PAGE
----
Exodus 21:31
Whether he have gored a son, or have gored a daughter, according to this judgment shall it be done to him.
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EXPOSITORY (ENGLISH BIBLE)
21:22-36 The cases here mentioned give rules of justice then, and still in use, for deciding similar matters. We are taught by these laws, that we must be very careful to do no wrong, either directly or indirectly. If we have done wrong, we must be very willing to make it good, and be desirous that nobody may lose by us.The animal was slain as a tribute to the sanctity of human life (Compare the marginal references and Genesis 4:11). It was stoned, and its flesh was treated as carrion. Guilty negligence on the part of its owner was reckoned a capital offence, to be commuted for a fine.

In the case of a slave, the payment was the standard price of a slave, thirty shekels of silver. See Leviticus 25:44-46; Leviticus 27:3, and the marginal references for the New Testament application of this fact.

30. If there be laid on him a sum of money, &c.—Blood fines are common among the Arabs as they were once general throughout the East. This is the only case where a money compensation, instead of capital punishment, was expressly allowed in the Mosaic law. A son or a daughter; names signifying their tender age, in respect of the man or woman, Exodus 21:29. And this is added, lest the foregoing sense should be restrained to their parents, whose lives were more precious, and therefore their loss greater. Whether he have gored a son, or have gored a daughter,.... A little son or daughter, and both Israelites, as Jarchi and Aben Ezra; this is observed, because only a man or woman are made mention of in Exodus 21:29 persons grown up; and lest it should be thought that only adult persons were intended, this is added, to show that the same regard is had to little ones as to grown persons, should they suffer by an ox in like manner as men and women may. The Targum of Jonathan restrains this to a son or daughter of an Israelite; but the life of everyone, of whatsoever nation, is equally provided for, and guarded against by the original law of God:

according to this judgment shall it be done unto him; to the owner of the ox that has gored a child, male or female; that is, he shall be put to death, if he has been warned of the practice of his ox for three days past, and has took no care to keep him in; or he shall pay the ransom of his life, as it has been laid by the court, with the consent of the relations of the children.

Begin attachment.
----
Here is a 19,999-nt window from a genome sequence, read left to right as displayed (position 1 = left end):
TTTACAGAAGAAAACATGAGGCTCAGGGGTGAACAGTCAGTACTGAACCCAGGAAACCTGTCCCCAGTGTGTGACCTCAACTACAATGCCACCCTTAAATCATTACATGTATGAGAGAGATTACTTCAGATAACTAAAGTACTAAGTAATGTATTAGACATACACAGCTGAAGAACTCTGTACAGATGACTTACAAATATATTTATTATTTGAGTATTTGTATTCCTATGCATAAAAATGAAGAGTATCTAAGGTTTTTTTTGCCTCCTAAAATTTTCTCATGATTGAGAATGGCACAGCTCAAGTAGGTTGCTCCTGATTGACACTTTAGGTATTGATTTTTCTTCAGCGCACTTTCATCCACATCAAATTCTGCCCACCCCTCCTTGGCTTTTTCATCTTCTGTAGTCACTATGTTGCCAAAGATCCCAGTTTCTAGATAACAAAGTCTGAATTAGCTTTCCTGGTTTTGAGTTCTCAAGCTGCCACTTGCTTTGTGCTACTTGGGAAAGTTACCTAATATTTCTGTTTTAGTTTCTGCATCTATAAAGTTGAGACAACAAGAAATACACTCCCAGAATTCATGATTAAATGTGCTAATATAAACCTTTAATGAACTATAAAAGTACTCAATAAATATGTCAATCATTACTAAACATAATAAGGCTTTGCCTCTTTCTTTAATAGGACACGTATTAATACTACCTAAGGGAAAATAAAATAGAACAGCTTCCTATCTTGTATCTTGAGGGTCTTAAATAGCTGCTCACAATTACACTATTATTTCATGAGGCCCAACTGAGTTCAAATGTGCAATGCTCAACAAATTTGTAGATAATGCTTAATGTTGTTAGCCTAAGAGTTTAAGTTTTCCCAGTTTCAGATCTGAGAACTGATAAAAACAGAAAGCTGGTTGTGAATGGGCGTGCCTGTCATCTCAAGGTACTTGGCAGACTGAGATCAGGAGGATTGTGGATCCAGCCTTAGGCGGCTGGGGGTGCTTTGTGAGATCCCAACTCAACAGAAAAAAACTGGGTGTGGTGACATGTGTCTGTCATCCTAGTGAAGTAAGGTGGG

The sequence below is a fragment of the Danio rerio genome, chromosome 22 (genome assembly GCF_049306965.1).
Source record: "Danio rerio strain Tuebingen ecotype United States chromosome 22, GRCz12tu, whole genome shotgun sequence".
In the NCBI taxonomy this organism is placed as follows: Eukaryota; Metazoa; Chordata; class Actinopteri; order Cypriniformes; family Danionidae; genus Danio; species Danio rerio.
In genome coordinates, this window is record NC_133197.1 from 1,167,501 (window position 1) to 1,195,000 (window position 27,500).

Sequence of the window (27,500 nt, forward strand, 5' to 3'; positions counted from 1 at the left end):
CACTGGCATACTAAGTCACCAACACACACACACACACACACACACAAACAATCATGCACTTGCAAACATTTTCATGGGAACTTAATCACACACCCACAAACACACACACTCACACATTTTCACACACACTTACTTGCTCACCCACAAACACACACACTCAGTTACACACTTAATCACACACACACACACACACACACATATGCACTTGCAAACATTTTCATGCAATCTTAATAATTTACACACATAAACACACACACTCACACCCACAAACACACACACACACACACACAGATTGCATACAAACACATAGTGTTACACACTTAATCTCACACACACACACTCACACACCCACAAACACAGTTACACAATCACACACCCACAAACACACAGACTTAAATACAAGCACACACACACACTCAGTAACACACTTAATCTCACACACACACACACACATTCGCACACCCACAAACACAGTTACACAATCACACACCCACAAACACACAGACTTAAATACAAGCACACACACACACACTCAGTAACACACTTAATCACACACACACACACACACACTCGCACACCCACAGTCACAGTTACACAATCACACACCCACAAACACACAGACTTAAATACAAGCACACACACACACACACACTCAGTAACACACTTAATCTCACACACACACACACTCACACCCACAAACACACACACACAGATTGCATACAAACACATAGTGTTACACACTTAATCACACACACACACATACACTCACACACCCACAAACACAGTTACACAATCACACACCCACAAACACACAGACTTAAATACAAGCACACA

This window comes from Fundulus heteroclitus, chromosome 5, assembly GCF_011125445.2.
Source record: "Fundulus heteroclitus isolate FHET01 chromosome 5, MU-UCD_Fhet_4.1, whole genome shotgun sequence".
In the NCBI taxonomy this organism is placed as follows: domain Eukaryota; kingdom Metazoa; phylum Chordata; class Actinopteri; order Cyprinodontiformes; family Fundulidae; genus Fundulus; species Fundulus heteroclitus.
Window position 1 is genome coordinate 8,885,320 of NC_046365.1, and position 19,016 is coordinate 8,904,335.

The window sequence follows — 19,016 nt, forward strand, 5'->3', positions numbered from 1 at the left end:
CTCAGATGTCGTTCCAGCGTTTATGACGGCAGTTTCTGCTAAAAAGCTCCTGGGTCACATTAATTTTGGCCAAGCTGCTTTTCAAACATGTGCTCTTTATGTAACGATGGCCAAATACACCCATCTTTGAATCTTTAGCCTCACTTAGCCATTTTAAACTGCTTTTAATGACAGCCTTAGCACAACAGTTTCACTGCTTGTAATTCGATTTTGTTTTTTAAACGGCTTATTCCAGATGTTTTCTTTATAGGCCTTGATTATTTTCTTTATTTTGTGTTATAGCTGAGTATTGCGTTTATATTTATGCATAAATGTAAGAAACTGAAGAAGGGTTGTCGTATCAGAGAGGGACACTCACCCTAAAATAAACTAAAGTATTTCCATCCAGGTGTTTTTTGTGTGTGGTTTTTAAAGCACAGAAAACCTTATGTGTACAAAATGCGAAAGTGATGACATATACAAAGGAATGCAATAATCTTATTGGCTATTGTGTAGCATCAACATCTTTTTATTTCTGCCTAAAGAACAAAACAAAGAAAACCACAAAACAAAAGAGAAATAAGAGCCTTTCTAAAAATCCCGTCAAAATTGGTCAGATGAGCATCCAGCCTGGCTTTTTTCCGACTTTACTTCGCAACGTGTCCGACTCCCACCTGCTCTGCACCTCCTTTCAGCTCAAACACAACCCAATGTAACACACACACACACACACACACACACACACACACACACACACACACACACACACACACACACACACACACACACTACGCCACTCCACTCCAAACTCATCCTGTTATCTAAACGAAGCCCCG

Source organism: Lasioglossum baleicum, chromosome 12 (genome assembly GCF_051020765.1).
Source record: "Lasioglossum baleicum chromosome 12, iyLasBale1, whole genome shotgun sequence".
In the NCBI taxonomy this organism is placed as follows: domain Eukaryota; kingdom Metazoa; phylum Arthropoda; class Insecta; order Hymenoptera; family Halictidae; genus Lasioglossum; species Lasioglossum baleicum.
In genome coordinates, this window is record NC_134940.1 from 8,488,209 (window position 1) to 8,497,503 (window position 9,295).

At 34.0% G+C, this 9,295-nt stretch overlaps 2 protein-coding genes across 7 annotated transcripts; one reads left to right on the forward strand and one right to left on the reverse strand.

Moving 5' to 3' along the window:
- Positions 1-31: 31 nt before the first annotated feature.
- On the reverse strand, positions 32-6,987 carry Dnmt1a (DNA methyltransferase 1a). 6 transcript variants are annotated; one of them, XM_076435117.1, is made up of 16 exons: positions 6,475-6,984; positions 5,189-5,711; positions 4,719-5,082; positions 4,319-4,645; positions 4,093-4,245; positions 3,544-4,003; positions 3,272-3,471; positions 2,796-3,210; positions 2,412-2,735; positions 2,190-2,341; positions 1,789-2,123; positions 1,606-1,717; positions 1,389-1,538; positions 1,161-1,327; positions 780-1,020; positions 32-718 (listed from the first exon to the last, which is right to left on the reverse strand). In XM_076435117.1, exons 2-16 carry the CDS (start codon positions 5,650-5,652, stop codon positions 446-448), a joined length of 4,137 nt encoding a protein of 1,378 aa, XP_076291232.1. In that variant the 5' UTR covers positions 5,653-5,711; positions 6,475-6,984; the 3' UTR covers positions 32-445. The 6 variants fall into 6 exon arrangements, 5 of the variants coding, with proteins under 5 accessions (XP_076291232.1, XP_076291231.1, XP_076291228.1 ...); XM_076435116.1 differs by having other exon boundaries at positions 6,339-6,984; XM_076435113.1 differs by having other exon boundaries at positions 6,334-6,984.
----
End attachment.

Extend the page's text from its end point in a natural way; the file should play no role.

Whether he have gored a son, or have gored a daughter, according to this judgment shall it be done unto him.
EXEGETICAL (ORIGINAL LANGUAGES)
31. The same law is to hold good, if the person who has been killed is (as we should say) a minor, of either sex.

this judgement] The decision embodied in the preceding laws (vv. 28–30). Cf. on v. 1.Verse 31. - Whether he have gored a son or a daughter. If the sufferer were a child, the value of the life, and therefore the amount of the fine, would be less. If men strove and thrust against a woman with child, who had come near or between them for the purpose of making peace, so that her children come out (come into the world), and no injury was done either to the woman or the child that was born,

(Note: The words ילדיה ויצאוּ are rendered by the lxx καὶ ἐξέλθη τὸ παιδίον αὐτῆς μὴ ἐξεικονισμένον and the corresponding clause יהיה אסון ואם by ἐὰν δὲ ἐξεικονισμένον ᾖ; consequently the translators have understood the words as meaning that the fruit, the premature birth of which was caused by the blow, if not yet developed into a human form, was not to be regarded as in any sense a human being, so that the giver of the blow was only required to pay a pecuniary compensation, - as Philo expresses it, "on account of the injury done to the woman, and because he prevented nature, which forms and shapes a man into the most beautiful being, from bringing him forth alive." But the arbitrary character of this explanation is apparent at once; for ילד only denotes a child, as a fully developed human being, and not the fruit of the womb before it has assumed a human form. In a manner no less arbitrary אסון has been rendered by Onkelos and the Rabbins מותא, death, and the clause is made to refer to the death of the mother alone, in opposition to the penal sentence in Exodus 21:23, Exodus 21:24, which not only demands life for life, but eye for eye, etc., and therefore presupposes not death alone, but injury done to particular members. The omission of להּ, also, apparently renders it impracticable to refer the words to injury done to the woman alone.)

a pecuniary compensation was to be paid, such as the husband of the woman laid upon him, and he was to give it בּפללים by (by an appeal to) arbitrators. A fine is imposed, because even if no injury had been done to the woman and the fruit of her womb, such a blow might have endangered life. (For יצא roF( to go out of the womb, see Genesis 25:25-26.) The plural ילדיה is employed for the purpose of speaking indefinitely, because there might possibly be more than one child in the womb. "But if injury occur (to the mother or the child), thou shalt give soul for soul, eye for eye,...wound for wound:" thus perfect retribution was to be made.

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